Calling me a girl, especially when I’m not around, is meant to reduce, demean, de-legitimise and silence me. Calling me a girl is about power.

I’ve learned that there is something particularly terrifying about women. I can’t imagine so much effort being put in to keeping us down throughout history if we didn’t make people piss their pants with our awesomeness. The truth is, we are remarkable.

Women are observant, intelligent, funny, brilliant people who have a billion different ways of contributing to the world. Calling us “girls” is part of a long, ugly history of shutting us out of intellectual debate, ignoring our contributions to important areas of human development, and reducing us to our sex.

This is just the tip of the iceberg in a sea of misogyny, but these patterns can only be changed if we collectively decide to stop reinforcing them with our own carelessness. So think before you speak – and don’t call me girl.

-Amelia Shroyer

26 thoughts on “Hey Girl, Don’t Call Me That

  1. Good point. I get angry when im reading a book and one of the male characters calls a grown woman a good girl. In one book the bloke was meant to be fifteen years older than the woman!

  2. Its use is also interesting when you look at when it’s employed as a title, for example ‘Bond Girl’ would give a completely different impression if it was ‘Bond Woman’, similarly with the term ‘Call Girl’ and the use of ‘GIRLS GIRLS GIRLS’ seen written in neon lights to advertise strip clubs. Similarly, the term ‘Business Woman’ would sound pretty ridiculous if it was ‘Business Girl’, so I find it interesting that it’s often in more sexual roles that women are referred to as girls.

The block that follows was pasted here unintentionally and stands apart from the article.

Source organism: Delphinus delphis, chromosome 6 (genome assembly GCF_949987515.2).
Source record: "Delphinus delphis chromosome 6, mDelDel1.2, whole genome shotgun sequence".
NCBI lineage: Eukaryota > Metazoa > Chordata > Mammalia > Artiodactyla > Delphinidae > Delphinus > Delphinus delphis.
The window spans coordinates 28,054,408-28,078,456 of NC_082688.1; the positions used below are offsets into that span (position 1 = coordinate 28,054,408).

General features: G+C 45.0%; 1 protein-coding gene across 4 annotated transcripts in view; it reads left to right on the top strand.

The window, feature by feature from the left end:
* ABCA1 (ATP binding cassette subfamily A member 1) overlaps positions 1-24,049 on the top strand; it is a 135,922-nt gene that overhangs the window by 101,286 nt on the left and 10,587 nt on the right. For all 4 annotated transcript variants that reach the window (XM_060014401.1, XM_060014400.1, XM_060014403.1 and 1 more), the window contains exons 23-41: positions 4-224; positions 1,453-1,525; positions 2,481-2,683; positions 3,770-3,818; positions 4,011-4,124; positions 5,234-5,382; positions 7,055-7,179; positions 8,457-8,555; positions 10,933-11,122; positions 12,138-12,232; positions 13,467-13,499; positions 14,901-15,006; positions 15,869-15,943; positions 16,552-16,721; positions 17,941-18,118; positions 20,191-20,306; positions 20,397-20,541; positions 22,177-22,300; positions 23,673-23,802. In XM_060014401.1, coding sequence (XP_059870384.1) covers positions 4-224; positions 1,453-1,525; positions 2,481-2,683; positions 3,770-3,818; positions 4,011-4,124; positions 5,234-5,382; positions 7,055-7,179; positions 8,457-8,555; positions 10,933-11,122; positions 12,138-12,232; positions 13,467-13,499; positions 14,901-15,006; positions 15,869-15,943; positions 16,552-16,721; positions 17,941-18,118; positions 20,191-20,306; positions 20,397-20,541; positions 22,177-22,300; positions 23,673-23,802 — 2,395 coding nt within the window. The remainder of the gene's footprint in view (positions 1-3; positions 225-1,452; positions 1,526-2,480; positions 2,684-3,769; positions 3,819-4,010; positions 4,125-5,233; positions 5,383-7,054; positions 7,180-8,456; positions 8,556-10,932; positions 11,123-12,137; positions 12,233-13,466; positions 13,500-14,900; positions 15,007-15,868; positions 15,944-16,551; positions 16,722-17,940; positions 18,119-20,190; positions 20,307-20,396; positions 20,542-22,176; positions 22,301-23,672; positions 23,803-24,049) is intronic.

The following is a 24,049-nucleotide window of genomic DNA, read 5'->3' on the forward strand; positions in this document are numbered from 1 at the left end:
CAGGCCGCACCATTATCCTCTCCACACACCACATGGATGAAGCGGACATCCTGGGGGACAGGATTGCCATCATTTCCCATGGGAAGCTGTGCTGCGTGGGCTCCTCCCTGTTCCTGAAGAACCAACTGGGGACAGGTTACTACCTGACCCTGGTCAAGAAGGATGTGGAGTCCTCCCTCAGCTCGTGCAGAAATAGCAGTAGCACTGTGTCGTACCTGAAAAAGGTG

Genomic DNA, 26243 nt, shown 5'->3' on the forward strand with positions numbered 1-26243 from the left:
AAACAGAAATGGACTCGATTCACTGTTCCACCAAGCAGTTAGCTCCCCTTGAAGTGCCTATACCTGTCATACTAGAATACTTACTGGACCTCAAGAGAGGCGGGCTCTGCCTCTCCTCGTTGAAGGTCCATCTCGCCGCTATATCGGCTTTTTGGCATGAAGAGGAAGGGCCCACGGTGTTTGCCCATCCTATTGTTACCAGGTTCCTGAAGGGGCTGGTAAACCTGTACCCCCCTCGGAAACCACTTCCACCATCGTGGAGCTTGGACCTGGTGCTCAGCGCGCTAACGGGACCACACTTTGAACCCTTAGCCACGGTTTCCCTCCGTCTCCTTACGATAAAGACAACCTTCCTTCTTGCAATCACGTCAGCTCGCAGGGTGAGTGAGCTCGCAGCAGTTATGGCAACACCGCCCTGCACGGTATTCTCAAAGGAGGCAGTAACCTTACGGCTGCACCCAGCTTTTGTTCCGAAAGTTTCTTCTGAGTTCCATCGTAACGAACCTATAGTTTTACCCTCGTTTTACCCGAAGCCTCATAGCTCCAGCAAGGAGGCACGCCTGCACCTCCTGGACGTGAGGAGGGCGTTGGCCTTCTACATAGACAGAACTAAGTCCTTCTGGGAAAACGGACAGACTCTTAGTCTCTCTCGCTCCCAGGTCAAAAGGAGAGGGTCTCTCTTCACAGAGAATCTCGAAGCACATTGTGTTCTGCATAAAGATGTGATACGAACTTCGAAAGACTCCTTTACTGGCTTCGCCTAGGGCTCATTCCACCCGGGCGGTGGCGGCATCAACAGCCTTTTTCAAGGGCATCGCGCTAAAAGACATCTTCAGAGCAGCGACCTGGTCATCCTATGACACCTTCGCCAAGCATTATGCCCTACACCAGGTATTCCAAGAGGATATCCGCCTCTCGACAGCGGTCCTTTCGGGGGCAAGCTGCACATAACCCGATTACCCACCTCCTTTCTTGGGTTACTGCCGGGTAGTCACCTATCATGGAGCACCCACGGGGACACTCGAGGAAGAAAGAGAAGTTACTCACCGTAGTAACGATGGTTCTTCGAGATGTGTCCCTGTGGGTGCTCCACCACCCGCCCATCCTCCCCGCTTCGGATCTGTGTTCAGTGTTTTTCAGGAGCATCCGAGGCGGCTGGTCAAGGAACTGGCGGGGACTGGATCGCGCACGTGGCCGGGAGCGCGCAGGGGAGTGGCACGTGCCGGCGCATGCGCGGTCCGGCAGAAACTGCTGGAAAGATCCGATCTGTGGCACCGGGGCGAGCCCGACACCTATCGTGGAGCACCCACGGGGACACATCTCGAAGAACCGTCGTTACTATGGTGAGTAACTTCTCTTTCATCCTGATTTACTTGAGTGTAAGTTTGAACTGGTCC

3. I think it’s interesting how many people think that girl is just the equivalent to “guy”…it’s not. There is no female equivalent to guy. The closest would be “gal” or “chick”, but that still reeks of reductionist sexism, as opposed to the light and breezy casualness implied by “guy”.
    “Guy” means both adult and child simultaneously, it reflects how for a male in the this world, he will both be treated with respect and taken seriously for his gender, and also given less responsibility and expectations for his gender. This doesn’t exist for a woman, only objectifying terms like “gal” which simply draw attention the fact this is a younger, and presumably romantically/sexually inviting woman. It is not an equivalent.
    What also really pisses me off is when women and men alike claim that “guy” is gender neutral. This is just an explicit example of androcentricism…if I call a mixed group “guys”, that’s cool, but if I call them “chicks” or “ladies”, I’m making some kind of joke. If I talk about a “guy” I know, you are thinking of a male, it is not gender neutral.

    The equivalent of “girl” is obvious: Boy. It is the exact equivalent. Does it seem uncomfortable to call grown men “boys”? Welcome to the world of women, where this middle-ground “guy”equivalent doesn’t exist. We are either fully adult and responsible, or fully childlike and irresponsible. I suggest we all drop “guy” and start using the true and honest “boy” or “man”. Why should we encourage an androcentric word that epitomises the double standard of maturity between women and men?